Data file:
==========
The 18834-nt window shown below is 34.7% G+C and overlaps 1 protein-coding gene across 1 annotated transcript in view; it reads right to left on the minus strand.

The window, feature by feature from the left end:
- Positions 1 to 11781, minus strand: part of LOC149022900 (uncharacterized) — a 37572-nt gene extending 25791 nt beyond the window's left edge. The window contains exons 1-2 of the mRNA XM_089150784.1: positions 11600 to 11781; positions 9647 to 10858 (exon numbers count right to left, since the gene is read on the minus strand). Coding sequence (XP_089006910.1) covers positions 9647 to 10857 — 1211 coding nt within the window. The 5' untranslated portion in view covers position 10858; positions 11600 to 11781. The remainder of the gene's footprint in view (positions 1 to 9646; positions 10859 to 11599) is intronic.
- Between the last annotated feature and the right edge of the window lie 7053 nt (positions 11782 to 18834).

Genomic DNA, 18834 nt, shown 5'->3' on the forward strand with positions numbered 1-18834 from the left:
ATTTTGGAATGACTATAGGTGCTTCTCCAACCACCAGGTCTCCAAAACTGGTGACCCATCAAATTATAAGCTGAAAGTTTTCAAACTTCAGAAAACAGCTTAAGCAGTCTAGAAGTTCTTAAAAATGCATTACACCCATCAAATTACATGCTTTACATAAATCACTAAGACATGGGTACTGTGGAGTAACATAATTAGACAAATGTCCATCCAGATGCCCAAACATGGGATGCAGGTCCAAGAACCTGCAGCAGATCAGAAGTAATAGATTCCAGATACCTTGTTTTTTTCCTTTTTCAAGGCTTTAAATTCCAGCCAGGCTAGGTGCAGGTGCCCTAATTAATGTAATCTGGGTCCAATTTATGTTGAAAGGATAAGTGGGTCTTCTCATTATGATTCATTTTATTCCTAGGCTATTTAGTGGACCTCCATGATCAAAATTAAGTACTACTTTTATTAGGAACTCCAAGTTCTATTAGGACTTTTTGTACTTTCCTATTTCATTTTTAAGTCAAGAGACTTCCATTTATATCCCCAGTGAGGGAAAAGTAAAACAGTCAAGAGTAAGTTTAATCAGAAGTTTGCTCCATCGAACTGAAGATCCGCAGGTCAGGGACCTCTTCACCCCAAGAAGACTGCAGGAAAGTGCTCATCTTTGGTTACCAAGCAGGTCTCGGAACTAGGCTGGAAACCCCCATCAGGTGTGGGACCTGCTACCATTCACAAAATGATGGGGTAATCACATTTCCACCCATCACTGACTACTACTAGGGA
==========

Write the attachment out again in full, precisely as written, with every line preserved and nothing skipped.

The 18834-nt window shown below is 34.7% G+C and overlaps 1 protein-coding gene across 1 annotated transcript in view; it reads right to left on the minus strand.

The window, feature by feature from the left end:
- Positions 1 to 11781, minus strand: part of LOC149022900 (uncharacterized) — a 37572-nt gene extending 25791 nt beyond the window's left edge. The window contains exons 1-2 of the mRNA XM_089150784.1: positions 11600 to 11781; positions 9647 to 10858 (exon numbers count right to left, since the gene is read on the minus strand). Coding sequence (XP_089006910.1) covers positions 9647 to 10857 — 1211 coding nt within the window. The 5' untranslated portion in view covers position 10858; positions 11600 to 11781. The remainder of the gene's footprint in view (positions 1 to 9646; positions 10859 to 11599) is intronic.
- Between the last annotated feature and the right edge of the window lie 7053 nt (positions 11782 to 18834).

Genomic DNA, 18834 nt, shown 5'->3' on the forward strand with positions numbered 1-18834 from the left:
ATTTTGGAATGACTATAGGTGCTTCTCCAACCACCAGGTCTCCAAAACTGGTGACCCATCAAATTATAAGCTGAAAGTTTTCAAACTTCAGAAAACAGCTTAAGCAGTCTAGAAGTTCTTAAAAATGCATTACACCCATCAAATTACATGCTTTACATAAATCACTAAGACATGGGTACTGTGGAGTAACATAATTAGACAAATGTCCATCCAGATGCCCAAACATGGGATGCAGGTCCAAGAACCTGCAGCAGATCAGAAGTAATAGATTCCAGATACCTTGTTTTTTTCCTTTTTCAAGGCTTTAAATTCCAGCCAGGCTAGGTGCAGGTGCCCTAATTAATGTAATCTGGGTCCAATTTATGTTGAAAGGATAAGTGGGTCTTCTCATTATGATTCATTTTATTCCTAGGCTATTTAGTGGACCTCCATGATCAAAATTAAGTACTACTTTTATTAGGAACTCCAAGTTCTATTAGGACTTTTTGTACTTTCCTATTTCATTTTTAAGTCAAGAGACTTCCATTTATATCCCCAGTGAGGGAAAAGTAAAACAGTCAAGAGTAAGTTTAATCAGAAGTTTGCTCCATCGAACTGAAGATCCGCAGGTCAGGGACCTCTTCACCCCAAGAAGACTGCAGGAAAGTGCTCATCTTTGGTTACCAAGCAGGTCTCGGAACTAGGCTGGAAACCCCCATCAGGTGTGGGACCTGCTACCATTCACAAAATGATGGGGTAATCACATTTCCACCCATCACTGACTACTACTAGGGA